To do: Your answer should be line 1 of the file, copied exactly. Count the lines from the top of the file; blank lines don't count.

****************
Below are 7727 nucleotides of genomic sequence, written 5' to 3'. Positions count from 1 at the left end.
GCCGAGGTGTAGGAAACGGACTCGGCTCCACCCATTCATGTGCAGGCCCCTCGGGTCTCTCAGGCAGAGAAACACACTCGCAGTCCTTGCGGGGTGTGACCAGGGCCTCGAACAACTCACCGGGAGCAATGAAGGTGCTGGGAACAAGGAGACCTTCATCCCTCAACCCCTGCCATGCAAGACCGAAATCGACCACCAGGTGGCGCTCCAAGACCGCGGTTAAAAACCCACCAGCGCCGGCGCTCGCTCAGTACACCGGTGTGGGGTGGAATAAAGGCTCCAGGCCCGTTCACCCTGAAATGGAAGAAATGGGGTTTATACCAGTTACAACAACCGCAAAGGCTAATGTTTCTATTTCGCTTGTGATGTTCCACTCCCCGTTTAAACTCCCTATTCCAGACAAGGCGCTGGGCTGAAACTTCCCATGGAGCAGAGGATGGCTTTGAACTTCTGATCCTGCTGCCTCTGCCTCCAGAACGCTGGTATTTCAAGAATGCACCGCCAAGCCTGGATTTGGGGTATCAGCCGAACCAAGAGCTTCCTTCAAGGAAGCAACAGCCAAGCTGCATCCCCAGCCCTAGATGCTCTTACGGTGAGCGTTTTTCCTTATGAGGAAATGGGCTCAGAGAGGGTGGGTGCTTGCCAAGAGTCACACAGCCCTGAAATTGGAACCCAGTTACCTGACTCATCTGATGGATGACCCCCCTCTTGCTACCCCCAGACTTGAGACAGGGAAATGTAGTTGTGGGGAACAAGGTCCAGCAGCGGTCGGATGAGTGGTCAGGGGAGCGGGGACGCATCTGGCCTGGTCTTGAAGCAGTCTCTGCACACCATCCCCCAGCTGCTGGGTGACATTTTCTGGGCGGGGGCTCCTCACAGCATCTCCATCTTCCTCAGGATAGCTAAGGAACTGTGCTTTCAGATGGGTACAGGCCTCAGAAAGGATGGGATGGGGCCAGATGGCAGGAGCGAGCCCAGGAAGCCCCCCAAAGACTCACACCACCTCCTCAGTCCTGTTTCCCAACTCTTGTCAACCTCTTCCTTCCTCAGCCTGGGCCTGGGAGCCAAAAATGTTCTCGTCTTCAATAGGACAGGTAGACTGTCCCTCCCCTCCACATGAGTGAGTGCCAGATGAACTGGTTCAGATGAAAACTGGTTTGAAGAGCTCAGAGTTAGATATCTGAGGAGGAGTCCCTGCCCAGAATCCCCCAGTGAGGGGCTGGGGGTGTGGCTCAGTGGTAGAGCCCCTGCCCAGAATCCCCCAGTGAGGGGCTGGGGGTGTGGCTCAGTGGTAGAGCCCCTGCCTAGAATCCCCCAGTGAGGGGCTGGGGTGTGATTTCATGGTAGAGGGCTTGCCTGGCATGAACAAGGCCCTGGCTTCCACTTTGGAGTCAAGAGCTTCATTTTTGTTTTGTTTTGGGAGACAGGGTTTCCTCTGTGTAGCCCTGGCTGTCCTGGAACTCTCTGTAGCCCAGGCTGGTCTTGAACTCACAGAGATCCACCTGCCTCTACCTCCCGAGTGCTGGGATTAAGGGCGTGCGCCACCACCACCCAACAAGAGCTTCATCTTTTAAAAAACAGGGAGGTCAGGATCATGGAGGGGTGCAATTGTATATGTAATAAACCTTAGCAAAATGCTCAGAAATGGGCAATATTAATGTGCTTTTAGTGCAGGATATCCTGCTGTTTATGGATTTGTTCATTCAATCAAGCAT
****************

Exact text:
Below are 7727 nucleotides of genomic sequence, written 5' to 3'. Positions count from 1 at the left end.